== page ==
Independent Learning is Out – Group Think is In

On the lists of “What’s in / What’s out” that I saw at the end of the year, education trends seems to be consistently missing. One trend in particular, group learning, was conspicuously absent.

From Susan Cain, author of “Quiet: The Power of Introverts in a World That Can’t Stop Talking.” in her op-ed The Rise of the New Groupthink:

Our schools have also been transformed by the New Groupthink. Today, elementary school classrooms are commonly arranged in pods of desks, the better to foster group learning. Even subjects like math and creative writing are often taught as committee projects. In one fourth-grade classroom I visited in New York City, students engaged in group work were forbidden to ask a question unless every member of the group had the very same question.

I’ve seen this trend in play in my children’s schools – our teachers and administrators even argue that Groupthink provides superior learning results than individual learning.  I beg to differ, as do the researchers , psychologists, and artists cited by Ms Cain in her article.  As Ms Cain states, some of the “most spectacularly creative people in many fields are often introverted”.

In education so often we hear about the desire for balance.  Certainly with today’s workplace people need to be able to work effectively in teams, but they also need to be able to hold up their part of the workload.  But if our children spend most of their day working in groups, how is he / she learning how to work independently? Where’s the balance?

 

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4 Responses to “Independent Learning is Out – Group Think is In”

  1. Citizen Tom Says:

    Reblogged this on Citizen Tom and commented:
    One thing I like to do is define my terms.

    group·think
       [groop-thingk] noun
    1. the practice of approaching problems or issues as matters that are best dealt with by consensus of a group rather than by individuals acting independently; conformity.
    2. the lack of individual creativity, or of a sense of personal responsibility, that is sometimes characteristic of group intereaction.

    Obviously, the term groupthink has a bad connotation. However, Liberals and other big government folk want collectives. Collectives remove individual responsibility. In fact, as far as some are concerned, collectives have the virtue of making somebody else responsible.

    So why would there be a disproportionate push for collectives. Because we form collectives out of necessity, to get things done that one person cannot do alone, we have to have collectives. Thus, the virtue of collectives is obvious. Moreover, the people who head collectives have both the incentive and the resources to laud the virtues of collectives. The introverts who enjoy working quietly by themselves, on the other hand, have little incentive and no resources to praise the virtues of solitude. At best, someone might write an article or pen a song and speak of alone with their thoughts. Yet rarely will anyone speak well of that experience.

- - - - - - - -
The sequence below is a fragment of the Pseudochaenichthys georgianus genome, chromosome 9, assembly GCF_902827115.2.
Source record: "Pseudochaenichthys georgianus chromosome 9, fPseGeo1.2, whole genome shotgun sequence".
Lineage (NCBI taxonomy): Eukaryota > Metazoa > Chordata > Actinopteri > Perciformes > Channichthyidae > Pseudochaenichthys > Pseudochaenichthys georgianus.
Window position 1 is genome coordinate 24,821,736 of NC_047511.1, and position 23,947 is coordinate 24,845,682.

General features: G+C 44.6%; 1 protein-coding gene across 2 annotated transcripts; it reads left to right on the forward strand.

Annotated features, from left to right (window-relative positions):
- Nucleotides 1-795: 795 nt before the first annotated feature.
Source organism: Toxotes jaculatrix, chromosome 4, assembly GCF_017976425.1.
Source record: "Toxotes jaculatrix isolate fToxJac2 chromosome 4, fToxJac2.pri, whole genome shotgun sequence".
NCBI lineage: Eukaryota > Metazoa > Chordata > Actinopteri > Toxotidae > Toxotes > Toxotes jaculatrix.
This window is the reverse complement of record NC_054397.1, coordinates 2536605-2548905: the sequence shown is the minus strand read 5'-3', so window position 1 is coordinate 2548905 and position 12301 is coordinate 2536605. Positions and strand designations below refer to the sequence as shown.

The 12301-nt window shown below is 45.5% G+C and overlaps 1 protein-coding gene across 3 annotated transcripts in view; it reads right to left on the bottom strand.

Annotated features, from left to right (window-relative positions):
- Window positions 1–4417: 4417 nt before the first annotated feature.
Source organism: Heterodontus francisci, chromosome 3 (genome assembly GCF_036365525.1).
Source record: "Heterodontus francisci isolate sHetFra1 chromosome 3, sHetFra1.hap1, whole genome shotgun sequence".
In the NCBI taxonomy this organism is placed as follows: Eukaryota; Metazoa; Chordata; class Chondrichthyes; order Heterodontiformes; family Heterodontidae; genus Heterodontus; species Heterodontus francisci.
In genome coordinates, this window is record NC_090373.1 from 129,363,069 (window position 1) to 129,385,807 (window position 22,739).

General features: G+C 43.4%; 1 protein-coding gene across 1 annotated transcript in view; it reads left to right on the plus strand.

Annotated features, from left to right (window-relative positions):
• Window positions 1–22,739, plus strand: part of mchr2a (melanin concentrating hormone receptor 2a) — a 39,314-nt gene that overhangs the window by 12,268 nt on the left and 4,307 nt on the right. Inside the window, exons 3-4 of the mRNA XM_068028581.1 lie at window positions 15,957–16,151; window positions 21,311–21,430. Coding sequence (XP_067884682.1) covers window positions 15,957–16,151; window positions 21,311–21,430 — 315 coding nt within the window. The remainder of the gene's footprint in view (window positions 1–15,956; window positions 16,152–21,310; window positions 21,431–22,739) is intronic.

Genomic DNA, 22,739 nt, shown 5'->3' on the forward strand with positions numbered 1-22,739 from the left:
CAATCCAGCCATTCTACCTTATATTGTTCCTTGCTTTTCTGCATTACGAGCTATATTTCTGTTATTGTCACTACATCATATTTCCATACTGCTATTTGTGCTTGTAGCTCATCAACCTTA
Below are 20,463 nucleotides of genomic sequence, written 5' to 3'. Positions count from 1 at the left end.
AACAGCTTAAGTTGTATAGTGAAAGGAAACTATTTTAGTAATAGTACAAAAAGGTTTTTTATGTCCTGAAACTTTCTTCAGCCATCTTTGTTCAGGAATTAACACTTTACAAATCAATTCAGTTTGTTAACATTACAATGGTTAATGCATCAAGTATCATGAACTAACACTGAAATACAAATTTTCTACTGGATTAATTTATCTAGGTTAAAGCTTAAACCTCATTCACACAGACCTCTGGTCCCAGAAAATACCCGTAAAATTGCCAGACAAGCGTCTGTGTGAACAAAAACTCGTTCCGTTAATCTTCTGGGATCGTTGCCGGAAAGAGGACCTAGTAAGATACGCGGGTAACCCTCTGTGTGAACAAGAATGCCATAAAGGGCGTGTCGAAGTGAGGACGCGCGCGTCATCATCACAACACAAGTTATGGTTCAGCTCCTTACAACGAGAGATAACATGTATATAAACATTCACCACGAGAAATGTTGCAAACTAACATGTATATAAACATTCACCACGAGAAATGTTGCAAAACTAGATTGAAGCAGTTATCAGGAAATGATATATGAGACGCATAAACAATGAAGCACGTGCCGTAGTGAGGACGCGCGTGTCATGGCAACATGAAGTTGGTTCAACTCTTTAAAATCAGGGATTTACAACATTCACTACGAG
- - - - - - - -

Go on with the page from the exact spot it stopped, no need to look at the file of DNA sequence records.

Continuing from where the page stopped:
Therefore, accountants will praise the cost savings of open-plan offices, and collective officials (both government and corporate) will praise conformity, realizing if they are ever to exercise full control, they need as their subjects the most subservient of conformists.

  2. Independent Learning is Out – Group Think is In | Citizen Tom Says:

    [...] in pods of desks, the better to foster … Just a few comments on this great post (See Independent Learning is Out – Group Think is In, the post mentioned [...]

  3. Peggy Broadbent Says:

    I agree completely that all children need to learn how to work independently. It doesn’t replace group learning but should at least be equally important.

    I’m retired now but taught for many years. In my combined first and second grade, Choice Time for children’s self-initiated learning was an important part of each day. Each of five learning centers provided activities and materials to nurture a child’s excitement about learning.
    Concrete experiences serve as a background for understandings in the world around them. These provided an extra basis for abstract thought that would be a benefit throughout all academic areas. (Choice Time is appropriate for younger and older children.) The materials in each center were enough to capture the interest of the very brightest students and yet still be appealing to slower or younger children.

    See my entries about the importance of providing a Choice Time for all young students:

    http://peggybroadbent.com/blog/index.php?s=Choice+TIme+for+First+and+Second+Grade

    http://peggybroadbent.com/blog/index.php?s=Opportunities+for+Cognitive+Growth+During+Choice+Time

    See my entries about the importance of providing a Choice Time for all young students:

    http://peggybroadbent.com/blog/index.php?s=Choice+TIme+for+First+and+Second+Grade

    http://peggybroadbent.com/blog/index.php?s=Opportunities+for+Cognitive+Growth+During+Choice+Time

    background for understandings in the world around them. These provided an extra basis for abstract thought that would be a benefit throughout all academic areas. (Choice Time is appropriate for younger and older children.) The materials in each center were enough to capture the interest of the very brightest students and yet still be appealing to slower or younger children.
    See my entries about the importance of providing a Choice Time for all young students:

    http://peggybroadbent.com/blog/index.php?s=Choice+TIme+for+First+and+Second+Grade

    http://peggybroadbent.com/blog/index.php?s=Opportunities+for+Cognitive+Growth+During+Choice+Time

  4. CITIZEN TOM LISTS THE BEST OF 2012 | Citizen Tom Says:

    [...] Independent Learning is Out – Group Think is In from PWC Education Reform Blog: Do our schools discourage individuality? [...]


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